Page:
Bill Nye Explains the Seasons

Contributor
Kelly Wolfe
Type Category
Instructional Materials
Types
Animation/Movie
Note
This resource, vetted by NSTA curators, is provided to teachers along with suggested modifications to make it more in line with the vision of the NGSS. While not considered to be “fully aligned,” the resources and expert recommendations provide teachers with concrete examples and expert guidance using the EQuIP rubric to adapted existing resources. Read more here.

Reviews

Description

This video 4:45 video segment, of Bill Nye the Science Guy's full video call Bill Nye the Science Guy:  Earth's Season's, explains why earth has seasons.  Bill begins by activating students' prior knowledge about the seasons.  Then he uncovers the misconception that seasons change due to how close or far away earth is from the sun.  He explains how the Earth's tilt and the sun's light angle are responsible for Winter, Spring, Summer, and Fall.  His illustrations in the Consider the Following section of the video provide a fuller understanding of the reason for the seasons and more importantly for this 1st grade Disciplinary Core Idea, the amount of Sunlight in the summer as compared to the winter is different.

Please be aware that there is an advertisement that loads before the video segment.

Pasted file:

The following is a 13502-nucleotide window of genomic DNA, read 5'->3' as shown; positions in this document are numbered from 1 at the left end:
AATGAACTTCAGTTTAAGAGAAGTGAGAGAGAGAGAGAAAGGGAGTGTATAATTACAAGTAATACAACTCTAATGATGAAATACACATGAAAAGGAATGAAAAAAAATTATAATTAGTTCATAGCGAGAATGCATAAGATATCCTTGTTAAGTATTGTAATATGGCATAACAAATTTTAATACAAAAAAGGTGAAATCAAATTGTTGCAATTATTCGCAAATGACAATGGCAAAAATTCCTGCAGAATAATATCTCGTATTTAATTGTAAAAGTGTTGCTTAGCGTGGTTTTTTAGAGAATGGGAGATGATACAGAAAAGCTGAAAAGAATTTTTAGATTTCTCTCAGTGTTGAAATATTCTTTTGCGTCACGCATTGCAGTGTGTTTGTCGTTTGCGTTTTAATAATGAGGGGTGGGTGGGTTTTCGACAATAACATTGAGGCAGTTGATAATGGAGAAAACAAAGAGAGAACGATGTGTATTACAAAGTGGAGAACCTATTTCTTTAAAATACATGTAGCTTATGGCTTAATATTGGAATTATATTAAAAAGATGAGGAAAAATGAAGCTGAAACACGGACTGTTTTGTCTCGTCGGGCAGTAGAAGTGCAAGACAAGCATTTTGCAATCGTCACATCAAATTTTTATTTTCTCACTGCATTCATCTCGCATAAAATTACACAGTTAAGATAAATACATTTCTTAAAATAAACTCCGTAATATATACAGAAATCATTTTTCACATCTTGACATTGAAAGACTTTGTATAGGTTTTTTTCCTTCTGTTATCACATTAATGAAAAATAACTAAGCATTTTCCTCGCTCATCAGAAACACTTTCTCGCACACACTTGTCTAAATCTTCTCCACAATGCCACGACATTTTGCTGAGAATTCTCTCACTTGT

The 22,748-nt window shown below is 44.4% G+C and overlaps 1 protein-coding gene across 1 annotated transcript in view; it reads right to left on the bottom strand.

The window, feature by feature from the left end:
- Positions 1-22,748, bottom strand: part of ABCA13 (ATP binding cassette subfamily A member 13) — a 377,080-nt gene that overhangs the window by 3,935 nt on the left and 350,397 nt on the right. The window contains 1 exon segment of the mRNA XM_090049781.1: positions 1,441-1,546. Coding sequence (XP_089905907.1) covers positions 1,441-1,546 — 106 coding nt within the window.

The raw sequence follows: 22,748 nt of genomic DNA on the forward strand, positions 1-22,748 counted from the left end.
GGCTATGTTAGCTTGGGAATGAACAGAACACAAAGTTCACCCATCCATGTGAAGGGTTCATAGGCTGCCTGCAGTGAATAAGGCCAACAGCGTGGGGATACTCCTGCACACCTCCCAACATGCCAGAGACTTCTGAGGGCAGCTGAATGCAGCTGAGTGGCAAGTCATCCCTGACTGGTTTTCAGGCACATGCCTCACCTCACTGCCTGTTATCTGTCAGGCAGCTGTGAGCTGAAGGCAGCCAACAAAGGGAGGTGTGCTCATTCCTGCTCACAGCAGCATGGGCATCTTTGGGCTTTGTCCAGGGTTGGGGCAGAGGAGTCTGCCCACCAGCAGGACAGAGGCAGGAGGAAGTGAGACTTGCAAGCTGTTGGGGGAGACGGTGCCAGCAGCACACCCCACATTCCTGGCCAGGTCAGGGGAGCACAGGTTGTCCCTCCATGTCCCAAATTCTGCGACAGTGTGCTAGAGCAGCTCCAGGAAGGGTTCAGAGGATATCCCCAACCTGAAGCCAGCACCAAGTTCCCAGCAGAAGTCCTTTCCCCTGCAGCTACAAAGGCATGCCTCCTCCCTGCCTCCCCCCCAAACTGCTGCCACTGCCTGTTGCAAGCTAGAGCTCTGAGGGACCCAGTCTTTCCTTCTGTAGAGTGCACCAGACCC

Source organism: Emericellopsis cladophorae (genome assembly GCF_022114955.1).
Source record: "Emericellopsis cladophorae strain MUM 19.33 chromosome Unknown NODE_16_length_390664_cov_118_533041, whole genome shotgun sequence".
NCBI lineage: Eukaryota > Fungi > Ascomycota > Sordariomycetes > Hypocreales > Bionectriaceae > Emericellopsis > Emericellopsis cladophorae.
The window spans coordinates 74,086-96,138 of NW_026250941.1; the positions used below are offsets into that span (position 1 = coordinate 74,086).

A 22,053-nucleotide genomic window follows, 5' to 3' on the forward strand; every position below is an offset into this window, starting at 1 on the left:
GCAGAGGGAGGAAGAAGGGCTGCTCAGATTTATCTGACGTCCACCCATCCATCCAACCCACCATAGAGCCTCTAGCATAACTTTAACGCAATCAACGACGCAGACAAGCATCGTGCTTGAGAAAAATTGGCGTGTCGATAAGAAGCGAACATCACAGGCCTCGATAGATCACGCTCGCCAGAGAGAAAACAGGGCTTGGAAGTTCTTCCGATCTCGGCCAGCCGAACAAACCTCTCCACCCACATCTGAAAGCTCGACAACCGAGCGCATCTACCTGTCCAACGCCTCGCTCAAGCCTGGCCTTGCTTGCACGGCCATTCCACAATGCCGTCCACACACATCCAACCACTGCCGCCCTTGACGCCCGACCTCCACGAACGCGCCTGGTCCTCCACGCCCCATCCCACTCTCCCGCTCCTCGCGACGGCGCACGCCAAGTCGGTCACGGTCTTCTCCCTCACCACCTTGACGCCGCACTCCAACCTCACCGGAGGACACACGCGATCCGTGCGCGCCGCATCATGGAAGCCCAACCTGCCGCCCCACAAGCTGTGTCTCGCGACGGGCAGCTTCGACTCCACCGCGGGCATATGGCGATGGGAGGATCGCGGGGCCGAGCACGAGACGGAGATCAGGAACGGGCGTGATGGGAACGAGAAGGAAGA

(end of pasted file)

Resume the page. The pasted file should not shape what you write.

Intended Audience

Educator and learner
Educational Level
  • Elementary School
  • Grade 1
Language
English
Access Restrictions

Limited free access - Some material is available for viewing and/or downloading but most material tends to be accessible through other means.

Performance Expectations

1-ESS1-2 Make observations at different times of year to relate the amount of daylight to the time of year.

Clarification Statement: Emphasis is on relative comparisons of the amount of daylight in the winter to the amount in the spring or fall.

Assessment Boundary: Assessment is limited to relative amounts of daylight, not quantifying the hours or time of daylight.

This resource appears to be designed to build towards this performance expectation, though the resource developer has not explicitly stated so.

Comments about Including the Performance Expectation
The students will need to make observations about the length of day and night in the area that they live throughout the year. Data should be collected in the same manner and at the same time of day. As the observations are analyzed by the class, questions will arise. When comparison and cause and effect questions or wonderings arise the class will benefit from viewing this video. The Performance Expectation will not be reached by just viewing this video and some of the information in the video goes beyond the scope of this Performance expectation. The teacher should have the students share what they know about how daylight and time of year are related before and after the movie. Be prepared to support the student learnings with a cause and effect anchor chart. It is suggested that the teacher allow students to participate in the Consider the Following activities shown in the video.

Science and Engineering Practices

This resource appears to be designed to build towards this science and engineering practice, though the resource developer has not explicitly stated so.